Feb. 14-27, 2003
Vol. 33, Issue 3
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IN THIS ISSUE
Envisioning diversity
Petri seeks grant for biocontainment lab
Digest -- U.Va. news daily
Architect builds on race and culture in the urban fabric
‘Walk the talk’
What will it take to ‘walk the talk’ n diversity?

Housing fees hiked, bond issue OK’d

Faculty Actions from the February BOV meeting
Term is up
‘Patch’ Adams to give U.Va. dose of his healing humor Feb. 26
‘The Laramie Project’ examines Prejudice
Michaels: Global climate will not change markedly
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Envisioning diversity
A historical perspective
Center: English Professor Lisa Woolfork talks with a student. Left and right: students walk to and from classes.
Photos by Andrew Shurtleff
Center: English Professor Lisa Woolfork talks with a student. Left and right: students walk to and from classes.

For much of U.Va.’s history, diversity was a predicament to avoid rather than a goal to embrace. Women, blacks and other minorities were excluded, leaving the University’s hallowed tradition of intellectual vigor and ethical conduct available to only a privileged few.

Over the last 50 years, much has changed. Women students now outnumber men, Asian Americans and Hispanics have been embraced both in the classroom and in the workforce and — perhaps most dramatically — African Americans have become vital to the life and achievements of U.Va.

But gains do not always mean acceptance, and diversity is still a central concern among employees and students. With this issue, Inside U.Va. launches
a series, “Voices of Diversity,” with two stories: one a historical perspective (at right), the other explaining the “Envision Diversity” initiative started by U.Va.’s leadership. (See “Walk the talk,” page 5.)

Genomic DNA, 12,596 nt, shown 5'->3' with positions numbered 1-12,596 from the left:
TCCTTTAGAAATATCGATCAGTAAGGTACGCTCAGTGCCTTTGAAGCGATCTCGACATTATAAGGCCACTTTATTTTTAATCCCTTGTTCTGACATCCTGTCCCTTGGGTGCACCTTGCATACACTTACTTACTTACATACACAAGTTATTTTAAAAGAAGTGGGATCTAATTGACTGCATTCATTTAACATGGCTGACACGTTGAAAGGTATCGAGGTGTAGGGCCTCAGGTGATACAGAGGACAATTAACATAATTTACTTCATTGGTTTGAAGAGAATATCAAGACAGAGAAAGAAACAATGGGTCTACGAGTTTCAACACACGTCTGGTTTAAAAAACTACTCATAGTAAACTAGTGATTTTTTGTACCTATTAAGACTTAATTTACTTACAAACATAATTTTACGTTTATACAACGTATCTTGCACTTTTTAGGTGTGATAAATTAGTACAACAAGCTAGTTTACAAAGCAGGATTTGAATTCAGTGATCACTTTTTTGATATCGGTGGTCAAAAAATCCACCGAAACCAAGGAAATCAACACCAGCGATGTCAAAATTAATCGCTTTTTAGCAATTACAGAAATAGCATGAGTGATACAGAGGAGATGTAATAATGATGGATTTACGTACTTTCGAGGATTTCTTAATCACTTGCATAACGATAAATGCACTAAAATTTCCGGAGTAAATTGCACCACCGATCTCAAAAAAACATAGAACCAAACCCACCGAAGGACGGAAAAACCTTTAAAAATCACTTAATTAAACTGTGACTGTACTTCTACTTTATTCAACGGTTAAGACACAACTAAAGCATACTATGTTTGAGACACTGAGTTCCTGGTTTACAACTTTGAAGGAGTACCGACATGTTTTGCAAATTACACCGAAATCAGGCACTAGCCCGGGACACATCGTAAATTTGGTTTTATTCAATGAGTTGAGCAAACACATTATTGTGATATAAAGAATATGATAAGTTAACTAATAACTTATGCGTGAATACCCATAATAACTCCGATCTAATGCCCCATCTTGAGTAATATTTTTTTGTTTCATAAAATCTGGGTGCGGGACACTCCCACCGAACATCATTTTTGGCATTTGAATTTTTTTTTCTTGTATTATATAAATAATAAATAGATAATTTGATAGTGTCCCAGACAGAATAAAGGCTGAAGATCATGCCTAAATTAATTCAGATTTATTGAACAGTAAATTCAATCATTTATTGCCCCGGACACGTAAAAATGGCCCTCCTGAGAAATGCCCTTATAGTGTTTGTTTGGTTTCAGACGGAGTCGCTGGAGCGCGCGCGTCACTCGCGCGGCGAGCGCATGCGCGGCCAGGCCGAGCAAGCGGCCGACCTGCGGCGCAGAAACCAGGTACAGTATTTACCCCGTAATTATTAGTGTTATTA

By Paul M. Gaston

The response to President Casteen’s call for an examination of the history of the University’s racial beliefs and practices could take us back a long way and run to many hundreds of pages. I go back 100 years to broach one part of that examination: How racial segregation was brought to an end here.

In 1903, W.E.B. DuBois wrote that “the problem of the twentieth century is the problem of the color-line.” For African-Americans this “problem” was a white problem, rooted in the dominant race’s determination to maintain what was loosely called white supremacy. Here in Virginia, a brand new constitution had just been adopted to fortify the color line. Its architects — as, indeed, most white Virginians — thought the denial of citizenship rights to black people stemmed from natural forces resulting in what they called “The Negro Problem.” Full story.

 

© Copyright 2003 by the Rector and Visitors of the University of Virginia

News Publications Editor
Dan Heuchert

News Graphics Editor
Rebecca Arrington

Senior Editor
Anne Bromley

Interim Assistant Vice President for University Relations, Director, News Services
Carol Wood

Contributors
Robert Brickhouse
Charlotte Crystal
Jane Ford
Lee Graves
Matt Kelly
Fariss Samarrai

Web Editor
Karen Asher




Send questions or story suggestions to Dan Heuchert or Carol Wood or call (434) 924-7116.

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